Sunday, February 7, 2016

On Expectations and Time Limits

In the words of Tina Fey, "The show doesn't go on because it's ready; it goes on because it's eleven-thirty."

I had a rough semester with several students pushing every boundary repeatedly. I set down expectations, and sometimes students question them a bit to see if I actually mean it. But this term was full of meetings with admin and lengthy e-mails with parents. And I'm not doing anything differently.  I think sometimes one student can start the ball rolling in a direction, and then it gets others in the class going too, until there's a bit of a mutiny.

The big complaint was, "It's not fair that you take down assignments after the due dates and that you won't accept things at the end of term that we forgot to do at the beginning." This is from students heading off to university next year. I worry for them.

I want kids to learn to be responsible, so, for my grade 12s that are university bound, I set clear, hard due dates way in advance and expect them to meet them. I start with small assignments that don't count for very much, and each time they miss one, I talk to them and call home, but I don't let them submit that work. Their opportunity for feedback and evaluation on that piece of work is over. BUT they're welcome to ask for an extension on the work before the due date, and I'll always say yes. Life happens and sometimes more time is necessary, it's just up to the students to pay attention to the due dates and actually remember to ask for more time.

If I don't follow my own rules, I end up with a pile of marking at the end of the semester because I have a hard, unwavering due date at the end when marks are expected. And if I allow the boundaries to snap, then students end up with a pile of work to do at the end; they do a lacklustre job of it all, and they miss out on any feedback along the way.

Some students have an interesting idea of what fair means. From an equity ≠ equal stance, I take fair to mean that they all have equal opportunity to do the work within a time limit that is variable according to their requests for extensions. It's not possible for me to judge objectively how much time and support each student will need given their intellectual limitations, current workload, and home life, so I put it back on them to make that decision for themselves. They just have to have the wherewithal and the gumption to ask for a different deadline, and then to actually meet the deadline they set for themselves. They're expected to know themselves and their own ability.

Some students seem to think fair means that it shouldn't count if they forget to do it, and that they should be able to hand in work when they're ready without any timeline at all. Beyond hindering any sense of burgeoning responsibility, it sets them up to have assignments on top of older assignments. I've had to tell many students over the years that if they can't do all the work for all their courses, it's not the case that teachers have to give them fewer assignments, but that they have to take fewer courses at a time. Fair can't mean changing standards of excellence, or it will be a race to the bottom. We can't give easier or less work to some people and expect the marks to mean something on the same scale. If we have a different scale for each person, then marks become meaningless. That being said, I'd love to get rid of marks altogether in favour of university entrance exams, but that's not in the cards any time soon.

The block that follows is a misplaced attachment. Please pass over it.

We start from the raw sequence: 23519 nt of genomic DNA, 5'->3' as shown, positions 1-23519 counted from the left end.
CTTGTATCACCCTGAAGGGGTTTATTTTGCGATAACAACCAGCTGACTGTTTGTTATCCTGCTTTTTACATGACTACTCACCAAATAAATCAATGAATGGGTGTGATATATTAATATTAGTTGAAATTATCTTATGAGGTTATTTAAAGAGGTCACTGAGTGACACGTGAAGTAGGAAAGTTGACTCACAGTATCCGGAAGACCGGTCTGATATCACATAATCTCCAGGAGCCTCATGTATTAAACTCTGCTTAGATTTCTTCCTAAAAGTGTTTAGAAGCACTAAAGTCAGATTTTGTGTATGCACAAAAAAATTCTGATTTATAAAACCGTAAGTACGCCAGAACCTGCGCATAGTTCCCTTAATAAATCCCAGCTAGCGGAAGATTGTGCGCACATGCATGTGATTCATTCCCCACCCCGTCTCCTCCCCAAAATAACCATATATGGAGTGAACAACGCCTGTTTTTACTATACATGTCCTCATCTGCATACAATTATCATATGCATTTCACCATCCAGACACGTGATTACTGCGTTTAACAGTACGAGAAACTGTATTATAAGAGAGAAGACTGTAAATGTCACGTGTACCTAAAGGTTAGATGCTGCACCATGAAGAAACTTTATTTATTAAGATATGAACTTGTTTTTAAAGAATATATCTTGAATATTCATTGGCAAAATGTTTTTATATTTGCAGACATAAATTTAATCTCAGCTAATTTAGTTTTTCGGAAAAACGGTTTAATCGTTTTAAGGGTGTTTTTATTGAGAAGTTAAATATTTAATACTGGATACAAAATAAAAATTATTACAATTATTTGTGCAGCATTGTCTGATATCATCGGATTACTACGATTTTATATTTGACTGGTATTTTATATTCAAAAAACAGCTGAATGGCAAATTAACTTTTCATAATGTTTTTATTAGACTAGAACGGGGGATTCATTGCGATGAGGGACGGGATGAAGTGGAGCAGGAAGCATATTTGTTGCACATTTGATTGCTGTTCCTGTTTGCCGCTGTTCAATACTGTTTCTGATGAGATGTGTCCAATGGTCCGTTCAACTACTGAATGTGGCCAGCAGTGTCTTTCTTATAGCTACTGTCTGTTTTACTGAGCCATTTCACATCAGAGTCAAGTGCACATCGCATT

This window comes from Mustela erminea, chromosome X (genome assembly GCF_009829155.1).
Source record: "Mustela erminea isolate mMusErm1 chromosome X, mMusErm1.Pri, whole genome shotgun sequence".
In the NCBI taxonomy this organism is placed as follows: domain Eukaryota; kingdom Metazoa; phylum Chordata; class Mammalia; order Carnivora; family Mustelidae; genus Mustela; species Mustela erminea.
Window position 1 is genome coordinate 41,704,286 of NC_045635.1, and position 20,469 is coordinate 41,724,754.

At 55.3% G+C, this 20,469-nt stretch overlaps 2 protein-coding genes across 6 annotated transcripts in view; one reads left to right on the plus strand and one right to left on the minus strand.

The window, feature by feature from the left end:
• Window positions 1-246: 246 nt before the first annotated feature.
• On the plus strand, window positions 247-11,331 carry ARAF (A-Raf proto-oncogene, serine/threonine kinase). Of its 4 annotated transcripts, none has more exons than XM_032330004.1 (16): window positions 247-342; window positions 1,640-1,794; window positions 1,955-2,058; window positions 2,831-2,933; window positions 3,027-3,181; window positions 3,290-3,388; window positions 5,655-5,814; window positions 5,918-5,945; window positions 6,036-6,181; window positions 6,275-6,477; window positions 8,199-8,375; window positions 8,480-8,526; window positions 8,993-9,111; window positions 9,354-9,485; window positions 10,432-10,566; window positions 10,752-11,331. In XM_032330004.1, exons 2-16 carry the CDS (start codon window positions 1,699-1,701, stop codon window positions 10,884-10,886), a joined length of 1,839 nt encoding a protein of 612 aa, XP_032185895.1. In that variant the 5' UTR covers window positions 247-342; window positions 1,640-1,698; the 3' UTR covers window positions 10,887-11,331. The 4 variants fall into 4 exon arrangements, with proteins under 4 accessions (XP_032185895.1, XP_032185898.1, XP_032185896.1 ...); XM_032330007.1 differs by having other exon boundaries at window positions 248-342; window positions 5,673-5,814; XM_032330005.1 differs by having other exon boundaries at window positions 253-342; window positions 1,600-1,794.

There has to be an endpoint after which work is not longer accepted. We can all improve our work given unlimited time to revise, but, as teachers, we're measuring the ability to understand the concepts at a particular time. We need to put glass on our artwork and actually hit "publish" on blog posts, and then move on. Learning is an on-going process. We can't measure learning when it's completely finished because it will never be completely finished. Marks are necessarily a record of ability at a specific point in time.

I teach by explaining information, getting students to apply this knowledge by investigating and communicating their understanding of topics within boundaries of the content I provided (determined by the curriculum), and then, after getting feedback on their understanding of it all, I give them a test - an additional measure of evaluation.  If students are allowed to hand in work after the test, then they don't benefit from the feedback they would have gotten prior. It doesn't make sense in the context of learning.

I love the idea of mastery learning, of having the chance to show improvement until an idea is mastered. It falls apart if the first demonstrated attempt at learning doesn't happen until well into the term. And it also doesn't work when some students want to re-write essays after I've shown them all their errors. That's not mastery learning.  Swimming lessons are a great example of mastery learning: You get to the next level after you successfully swim 200 m.  But if you get close and do 180 m in one go, you can't go back and show the last 20 m later. You have to do the entire 200 m again. Likewise, to show competence, they have to write a second essay.